‘Australia and the British monarchy have an undeniably special relationship, yet they have always made for an odd couple,’ writes historian and author David Hill in his book The Special Relationship: Australia and the Monarchy. ‘The young, rebellious, egalitarian nation wed to an ancient symbol of power and social inequality.' So what is the magic the royals hold over Australians?
In the 250-odd years since Cook’s landing in Botany Bay, the British monarchy has changed hands eight times. From the pious to the peculiar, here are the nine British heads of state Australia’s known (plus one more for good measure):
October 1760 – January 1820
George III had his share of ups and downs, including multiple victories over the French and a crushing defeat in the American Revolution. In 1768 he issued secret instructions to Captain Cook to claim the southern land ‘New Holland’ for Great Britain. He eventually succumbed to deafness, blindness and madness, possibly caused by a metabolic disorder – though some believe he was poisoned.
January 1820 – June 1830
Labelled ‘the first gentleman of England’, George IV was a devotee of leisure, fashion and taste. Unsurprisingly, his lavish lifestyle earned him the contempt of the common man. During his decade of monarchy the rule of English law was introduced into Australia, though George remained largely ambivalent to issues of governance.
June 1830 – June 1837
After serving in the Navy in his youth, William IV was dubbed ‘The Sailor King’. His travels took him as far as North America and the Caribbean, and though he never made it to Australia in person, he did preside over the formation of South Australia.
June 1837 – January 1901
Victoria’s 64-year reign encompassed much of the Industrial Revolution – a time of expansion and great change for the British Empire. She had a fierce reputation, despite standing barely five feet tall; survived several assassination attempts, most of which while riding in a carriage; and is the namesake of the Australian states Queensland and Victoria.
January 1901 – May 1910
The eldest son of Victoria and her first cousin, Albert, Edward developed a reputation as a playboy prince of questionable intelligence. However, as monarch he flourished – his effusive personality winning over many of his international counterparts. Impressive effigies of the king were unveiled in Melbourne and Adelaide in 1920, and Sydney in 1922.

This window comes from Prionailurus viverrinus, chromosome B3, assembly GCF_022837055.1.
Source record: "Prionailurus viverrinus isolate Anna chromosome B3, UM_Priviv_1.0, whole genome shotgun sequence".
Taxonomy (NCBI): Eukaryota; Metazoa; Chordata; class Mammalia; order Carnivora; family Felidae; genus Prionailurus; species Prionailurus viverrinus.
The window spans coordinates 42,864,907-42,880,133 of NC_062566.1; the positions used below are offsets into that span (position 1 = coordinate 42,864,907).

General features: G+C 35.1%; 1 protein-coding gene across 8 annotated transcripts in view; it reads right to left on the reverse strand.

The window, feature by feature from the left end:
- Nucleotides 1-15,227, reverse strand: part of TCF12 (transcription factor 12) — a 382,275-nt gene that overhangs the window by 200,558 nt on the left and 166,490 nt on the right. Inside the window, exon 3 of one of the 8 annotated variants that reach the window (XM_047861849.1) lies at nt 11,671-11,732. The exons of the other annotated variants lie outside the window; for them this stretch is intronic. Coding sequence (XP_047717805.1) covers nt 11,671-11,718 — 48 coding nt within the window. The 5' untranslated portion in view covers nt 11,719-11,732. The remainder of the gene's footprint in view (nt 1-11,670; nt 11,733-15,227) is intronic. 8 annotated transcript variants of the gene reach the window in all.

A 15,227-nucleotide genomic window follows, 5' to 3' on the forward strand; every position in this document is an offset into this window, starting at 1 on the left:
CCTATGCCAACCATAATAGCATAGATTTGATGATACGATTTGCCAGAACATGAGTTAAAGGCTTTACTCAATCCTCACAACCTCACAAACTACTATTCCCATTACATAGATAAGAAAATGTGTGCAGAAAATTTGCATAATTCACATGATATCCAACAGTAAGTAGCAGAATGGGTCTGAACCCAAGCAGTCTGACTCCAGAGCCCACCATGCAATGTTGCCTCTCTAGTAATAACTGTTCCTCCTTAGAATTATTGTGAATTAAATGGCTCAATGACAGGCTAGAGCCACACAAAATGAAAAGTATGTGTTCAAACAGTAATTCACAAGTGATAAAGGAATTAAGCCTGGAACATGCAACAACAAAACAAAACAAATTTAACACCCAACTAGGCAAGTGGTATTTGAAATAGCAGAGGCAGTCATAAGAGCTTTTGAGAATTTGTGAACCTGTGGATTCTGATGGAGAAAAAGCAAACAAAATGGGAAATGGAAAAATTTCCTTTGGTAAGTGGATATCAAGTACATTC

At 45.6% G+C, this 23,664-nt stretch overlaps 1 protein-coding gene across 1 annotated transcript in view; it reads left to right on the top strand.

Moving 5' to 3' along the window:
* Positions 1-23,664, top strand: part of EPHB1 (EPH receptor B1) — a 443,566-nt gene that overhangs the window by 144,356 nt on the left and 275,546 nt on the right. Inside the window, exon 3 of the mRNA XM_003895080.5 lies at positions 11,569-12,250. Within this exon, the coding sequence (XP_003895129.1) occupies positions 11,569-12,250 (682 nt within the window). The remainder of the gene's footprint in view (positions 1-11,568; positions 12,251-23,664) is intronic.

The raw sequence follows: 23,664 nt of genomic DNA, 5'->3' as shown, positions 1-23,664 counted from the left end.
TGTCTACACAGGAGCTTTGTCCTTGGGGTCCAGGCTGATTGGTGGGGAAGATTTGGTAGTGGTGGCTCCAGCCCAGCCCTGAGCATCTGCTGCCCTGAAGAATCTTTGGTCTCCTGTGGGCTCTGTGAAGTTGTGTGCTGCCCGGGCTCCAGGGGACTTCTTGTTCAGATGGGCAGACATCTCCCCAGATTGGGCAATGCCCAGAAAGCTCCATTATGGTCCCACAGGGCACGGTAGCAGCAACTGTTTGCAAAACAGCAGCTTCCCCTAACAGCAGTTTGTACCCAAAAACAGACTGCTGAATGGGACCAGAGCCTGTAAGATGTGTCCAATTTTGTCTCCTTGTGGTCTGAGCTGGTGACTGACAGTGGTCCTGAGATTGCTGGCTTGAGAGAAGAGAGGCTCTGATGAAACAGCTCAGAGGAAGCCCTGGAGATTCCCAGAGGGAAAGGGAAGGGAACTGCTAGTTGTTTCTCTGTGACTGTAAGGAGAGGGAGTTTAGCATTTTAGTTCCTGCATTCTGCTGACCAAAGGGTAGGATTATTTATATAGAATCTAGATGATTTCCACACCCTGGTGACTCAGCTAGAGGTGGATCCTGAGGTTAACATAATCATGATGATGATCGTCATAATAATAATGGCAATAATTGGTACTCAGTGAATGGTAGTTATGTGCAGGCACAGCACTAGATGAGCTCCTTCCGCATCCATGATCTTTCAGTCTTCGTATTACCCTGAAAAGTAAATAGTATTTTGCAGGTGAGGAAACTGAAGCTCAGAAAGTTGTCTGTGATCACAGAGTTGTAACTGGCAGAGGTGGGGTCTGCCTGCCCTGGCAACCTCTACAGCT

May 1910 – January 1936
George first visited Australia in 1880, and returned to Melbourne with his wife in 1901 to open the first Australian Parliament. The untimely death of his elder brother, Albert, led to George’s succession of Edward VII. In WW1 he was placed in the awkward predicament of being at war with his first cousin, Germany’s Kaiser Wilhelm II.
January 1936 – December 1936
Soon after his serving in WW1, Edward’s 1920 visit to Australia was enormously popular. But his subsequent reign of 326 days is one of the shortest in British history. A matter of the heart, he abdicated over his desire to marry American double divorcee Wallis Simpson – a union the British parliament would not condone.
December 1936 – February 1952
George served in the Navy and Air Force during WW1, but then was gifted a free kick when his elder brother abdicated in 1936. To combat a pronounced stutter, George practised tongue twisters with Australian speech therapist, Lionel Logue. The treatment was ultimately successful, and the story adapted into the 2010 film The King’s Speech.
February 1952 – present
In February 1952, ex-Girl Guide and Sea Ranger Elizabeth Alexander Mary became the 40th monarch since William the Conqueror received the crown of England. Now Britain’s longest-reigning head of state, her affinity for Australia began with a rapturous welcome in 1954 when she became the first reigning British monarch to visit. She’s since returned fifteen times – second only to Canada (23 visits).
The Prince of Wales
Not quite there yet
In 2011 Charles broke a record set by his ancestor Edward VII for the longest wait for the throne. It doesn’t look as though the Queen’s relinquishing the monarchy anytime soon, but 60-odd years in waiting suggests Charles has the fortitude to go the distance. As the namesake of several Australian pubs, the Prince of Wales is the multiple recipient of our highest honour.